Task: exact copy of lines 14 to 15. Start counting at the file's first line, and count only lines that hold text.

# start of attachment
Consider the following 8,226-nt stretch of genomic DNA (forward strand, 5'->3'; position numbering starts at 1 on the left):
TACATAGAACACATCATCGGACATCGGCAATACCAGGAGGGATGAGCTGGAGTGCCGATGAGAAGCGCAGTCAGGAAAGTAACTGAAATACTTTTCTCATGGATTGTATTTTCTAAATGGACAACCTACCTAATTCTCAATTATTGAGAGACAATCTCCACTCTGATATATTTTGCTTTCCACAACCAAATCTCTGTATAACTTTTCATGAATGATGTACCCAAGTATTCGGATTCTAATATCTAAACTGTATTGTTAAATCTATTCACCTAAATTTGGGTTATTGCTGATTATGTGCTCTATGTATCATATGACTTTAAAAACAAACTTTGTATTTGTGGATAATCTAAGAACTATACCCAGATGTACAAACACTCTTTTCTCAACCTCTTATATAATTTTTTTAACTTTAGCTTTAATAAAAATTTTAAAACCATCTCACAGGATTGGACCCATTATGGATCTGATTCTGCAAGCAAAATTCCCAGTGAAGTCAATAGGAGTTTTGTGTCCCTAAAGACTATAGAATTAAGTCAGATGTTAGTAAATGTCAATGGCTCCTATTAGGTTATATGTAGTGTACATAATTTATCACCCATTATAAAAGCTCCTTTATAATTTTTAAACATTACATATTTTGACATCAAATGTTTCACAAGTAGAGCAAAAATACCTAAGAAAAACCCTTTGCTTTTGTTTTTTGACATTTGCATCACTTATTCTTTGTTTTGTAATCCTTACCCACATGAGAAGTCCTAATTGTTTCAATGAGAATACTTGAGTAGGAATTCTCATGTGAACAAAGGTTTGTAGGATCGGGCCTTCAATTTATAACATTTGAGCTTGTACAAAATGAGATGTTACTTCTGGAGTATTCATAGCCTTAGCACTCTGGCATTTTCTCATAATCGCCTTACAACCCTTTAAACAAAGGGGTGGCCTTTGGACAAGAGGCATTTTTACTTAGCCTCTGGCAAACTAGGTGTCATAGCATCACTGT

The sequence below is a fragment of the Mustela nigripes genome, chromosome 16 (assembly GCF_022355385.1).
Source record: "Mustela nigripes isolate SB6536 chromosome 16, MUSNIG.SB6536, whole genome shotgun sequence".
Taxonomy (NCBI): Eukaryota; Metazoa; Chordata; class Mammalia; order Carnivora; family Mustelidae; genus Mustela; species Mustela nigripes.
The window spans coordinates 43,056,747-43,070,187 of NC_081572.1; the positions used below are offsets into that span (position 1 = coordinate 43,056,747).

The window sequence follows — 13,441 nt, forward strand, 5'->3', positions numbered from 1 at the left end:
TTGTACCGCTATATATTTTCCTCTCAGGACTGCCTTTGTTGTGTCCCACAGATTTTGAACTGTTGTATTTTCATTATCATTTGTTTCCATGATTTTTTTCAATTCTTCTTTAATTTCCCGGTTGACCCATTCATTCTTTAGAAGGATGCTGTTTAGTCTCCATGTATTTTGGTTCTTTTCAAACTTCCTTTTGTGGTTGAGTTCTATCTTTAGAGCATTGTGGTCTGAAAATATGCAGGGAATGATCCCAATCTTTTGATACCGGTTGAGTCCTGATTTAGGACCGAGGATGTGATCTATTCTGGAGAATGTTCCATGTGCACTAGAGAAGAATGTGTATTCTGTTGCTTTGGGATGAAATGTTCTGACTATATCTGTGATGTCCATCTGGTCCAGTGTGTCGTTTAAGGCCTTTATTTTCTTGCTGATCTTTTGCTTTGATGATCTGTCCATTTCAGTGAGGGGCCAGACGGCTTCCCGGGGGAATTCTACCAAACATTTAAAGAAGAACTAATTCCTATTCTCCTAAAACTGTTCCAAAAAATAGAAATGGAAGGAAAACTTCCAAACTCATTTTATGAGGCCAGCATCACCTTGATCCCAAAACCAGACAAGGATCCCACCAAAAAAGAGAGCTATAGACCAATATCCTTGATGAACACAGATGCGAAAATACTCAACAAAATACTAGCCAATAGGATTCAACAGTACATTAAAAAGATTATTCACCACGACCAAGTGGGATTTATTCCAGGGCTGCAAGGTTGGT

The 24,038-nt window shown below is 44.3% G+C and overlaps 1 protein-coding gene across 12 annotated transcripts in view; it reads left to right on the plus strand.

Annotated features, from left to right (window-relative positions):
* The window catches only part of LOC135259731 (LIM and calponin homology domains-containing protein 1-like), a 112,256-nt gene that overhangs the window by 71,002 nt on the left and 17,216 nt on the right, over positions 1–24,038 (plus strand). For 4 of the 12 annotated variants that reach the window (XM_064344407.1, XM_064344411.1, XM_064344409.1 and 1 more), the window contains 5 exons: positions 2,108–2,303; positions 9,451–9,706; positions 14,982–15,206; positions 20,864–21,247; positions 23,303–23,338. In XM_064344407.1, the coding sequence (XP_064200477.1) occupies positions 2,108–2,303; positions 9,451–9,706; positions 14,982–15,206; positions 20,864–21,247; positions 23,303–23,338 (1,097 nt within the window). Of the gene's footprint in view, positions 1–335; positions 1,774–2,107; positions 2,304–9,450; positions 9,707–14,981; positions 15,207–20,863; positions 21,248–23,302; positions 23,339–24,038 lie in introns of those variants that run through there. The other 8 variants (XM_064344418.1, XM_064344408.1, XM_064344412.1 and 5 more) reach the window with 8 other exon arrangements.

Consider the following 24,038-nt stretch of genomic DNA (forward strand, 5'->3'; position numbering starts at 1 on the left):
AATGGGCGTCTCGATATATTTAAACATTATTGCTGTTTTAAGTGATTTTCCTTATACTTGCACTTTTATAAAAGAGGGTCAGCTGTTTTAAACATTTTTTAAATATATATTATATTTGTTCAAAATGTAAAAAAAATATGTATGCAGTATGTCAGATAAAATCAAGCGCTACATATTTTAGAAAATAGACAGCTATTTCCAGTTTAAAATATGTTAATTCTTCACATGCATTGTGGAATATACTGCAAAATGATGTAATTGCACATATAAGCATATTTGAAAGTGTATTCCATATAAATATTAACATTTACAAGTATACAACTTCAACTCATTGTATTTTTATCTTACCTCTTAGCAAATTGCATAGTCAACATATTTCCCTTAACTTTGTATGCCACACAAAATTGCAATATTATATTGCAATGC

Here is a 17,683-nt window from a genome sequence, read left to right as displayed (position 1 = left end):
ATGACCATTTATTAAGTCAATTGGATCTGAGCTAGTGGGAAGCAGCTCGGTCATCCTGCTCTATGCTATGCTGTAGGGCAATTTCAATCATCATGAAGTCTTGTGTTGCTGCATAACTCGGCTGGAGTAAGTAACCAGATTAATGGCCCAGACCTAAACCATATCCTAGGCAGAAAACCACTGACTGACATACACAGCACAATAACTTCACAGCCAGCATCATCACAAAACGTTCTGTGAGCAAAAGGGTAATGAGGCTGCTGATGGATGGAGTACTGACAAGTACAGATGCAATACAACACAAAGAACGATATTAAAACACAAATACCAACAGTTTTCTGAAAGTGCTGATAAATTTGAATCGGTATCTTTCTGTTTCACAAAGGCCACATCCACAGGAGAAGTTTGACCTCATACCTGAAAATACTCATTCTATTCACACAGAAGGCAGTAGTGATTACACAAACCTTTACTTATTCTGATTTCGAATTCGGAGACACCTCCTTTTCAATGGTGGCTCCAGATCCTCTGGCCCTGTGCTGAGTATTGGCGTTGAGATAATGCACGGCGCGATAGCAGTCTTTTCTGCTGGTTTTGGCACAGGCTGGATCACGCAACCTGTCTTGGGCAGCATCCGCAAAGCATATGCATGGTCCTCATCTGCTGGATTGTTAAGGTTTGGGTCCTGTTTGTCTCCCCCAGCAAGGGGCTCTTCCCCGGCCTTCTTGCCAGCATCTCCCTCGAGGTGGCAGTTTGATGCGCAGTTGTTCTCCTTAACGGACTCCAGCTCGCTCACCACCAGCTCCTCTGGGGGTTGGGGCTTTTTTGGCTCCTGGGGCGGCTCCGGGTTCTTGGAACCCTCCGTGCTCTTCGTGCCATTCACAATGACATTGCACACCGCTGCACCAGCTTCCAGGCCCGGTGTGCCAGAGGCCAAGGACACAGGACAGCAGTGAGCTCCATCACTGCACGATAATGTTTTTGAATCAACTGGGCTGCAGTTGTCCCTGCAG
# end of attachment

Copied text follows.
Here is a 17,683-nt window from a genome sequence, read left to right as displayed (position 1 = left end):
ATGACCATTTATTAAGTCAATTGGATCTGAGCTAGTGGGAAGCAGCTCGGTCATCCTGCTCTATGCTATGCTGTAGGGCAATTTCAATCATCATGAAGTCTTGTGTTGCTGCATAACTCGGCTGGAGTAAGTAACCAGATTAATGGCCCAGACCTAAACCATATCCTAGGCAGAAAACCACTGACTGACATACACAGCACAATAACTTCACAGCCAGCATCATCACAAAACGTTCTGTGAGCAAAAGGGTAATGAGGCTGCTGATGGATGGAGTACTGACAAGTACAGATGCAATACAACACAAAGAACGATATTAAAACACAAATACCAACAGTTTTCTGAAAGTGCTGATAAATTTGAATCGGTATCTTTCTGTTTCACAAAGGCCACATCCACAGGAGAAGTTTGACCTCATACCTGAAAATACTCATTCTATTCACACAGAAGGCAGTAGTGATTACACAAACCTTTACTTATTCTGATTTCGAATTCGGAGACACCTCCTTTTCAATGGTGGCTCCAGATCCTCTGGCCCTGTGCTGAGTATTGGCGTTGAGATAATGCACGGCGCGATAGCAGTCTTTTCTGCTGGTTTTGGCACAGGCTGGATCACGCAACCTGTCTTGGGCAGCATCCGCAAAGCATATGCATGGTCCTCATCTGCTGGATTGTTAAGGTTTGGGTCCTGTTTGTCTCCCCCAGCAAGGGGCTCTTCCCCGGCCTTCTTGCCAGCATCTCCCTCGAGGTGGCAGTTTGATGCGCAGTTGTTCTCCTTAACGGACTCCAGCTCGCTCACCACCAGCTCCTCTGGGGGTTGGGGCTTTTTTGGCTCCTGGGGCGGCTCCGGGTTCTTGGAACCCTCCGTGCTCTTCGTGCCATTCACAATGACATTGCACACCGCTGCACCAGCTTCCAGGCCCGGTGTGCCAGAGGCCAAGGACACAGGACAGCAGTGAGCTCCATCACTGCACGATAATGTTTTTGAATCAACTGGGCTGCAGTTGTCCCTGCAG